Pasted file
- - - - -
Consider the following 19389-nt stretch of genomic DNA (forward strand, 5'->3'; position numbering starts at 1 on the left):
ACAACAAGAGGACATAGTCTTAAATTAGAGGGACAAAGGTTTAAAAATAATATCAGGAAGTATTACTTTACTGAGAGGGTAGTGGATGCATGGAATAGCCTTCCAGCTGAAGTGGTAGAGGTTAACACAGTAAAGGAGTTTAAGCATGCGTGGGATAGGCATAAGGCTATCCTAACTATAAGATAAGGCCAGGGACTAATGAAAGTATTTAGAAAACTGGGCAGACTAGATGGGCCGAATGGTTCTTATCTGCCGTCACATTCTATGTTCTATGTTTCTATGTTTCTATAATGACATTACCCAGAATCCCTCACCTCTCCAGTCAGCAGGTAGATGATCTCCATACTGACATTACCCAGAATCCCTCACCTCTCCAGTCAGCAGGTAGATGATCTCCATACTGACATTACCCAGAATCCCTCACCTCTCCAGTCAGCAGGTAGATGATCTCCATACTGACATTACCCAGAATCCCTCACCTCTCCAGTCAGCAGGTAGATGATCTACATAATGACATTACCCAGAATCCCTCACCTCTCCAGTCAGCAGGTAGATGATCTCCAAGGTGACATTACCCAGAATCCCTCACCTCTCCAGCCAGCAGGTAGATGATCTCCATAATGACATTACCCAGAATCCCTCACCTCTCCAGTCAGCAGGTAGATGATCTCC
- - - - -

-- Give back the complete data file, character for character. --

Consider the following 19389-nt stretch of genomic DNA (forward strand, 5'->3'; position numbering starts at 1 on the left):
ACAACAAGAGGACATAGTCTTAAATTAGAGGGACAAAGGTTTAAAAATAATATCAGGAAGTATTACTTTACTGAGAGGGTAGTGGATGCATGGAATAGCCTTCCAGCTGAAGTGGTAGAGGTTAACACAGTAAAGGAGTTTAAGCATGCGTGGGATAGGCATAAGGCTATCCTAACTATAAGATAAGGCCAGGGACTAATGAAAGTATTTAGAAAACTGGGCAGACTAGATGGGCCGAATGGTTCTTATCTGCCGTCACATTCTATGTTCTATGTTTCTATGTTTCTATAATGACATTACCCAGAATCCCTCACCTCTCCAGTCAGCAGGTAGATGATCTCCATACTGACATTACCCAGAATCCCTCACCTCTCCAGTCAGCAGGTAGATGATCTCCATACTGACATTACCCAGAATCCCTCACCTCTCCAGTCAGCAGGTAGATGATCTCCATACTGACATTACCCAGAATCCCTCACCTCTCCAGTCAGCAGGTAGATGATCTACATAATGACATTACCCAGAATCCCTCACCTCTCCAGTCAGCAGGTAGATGATCTCCAAGGTGACATTACCCAGAATCCCTCACCTCTCCAGCCAGCAGGTAGATGATCTCCATAATGACATTACCCAGAATCCCTCACCTCTCCAGTCAGCAGGTAGATGATCTCC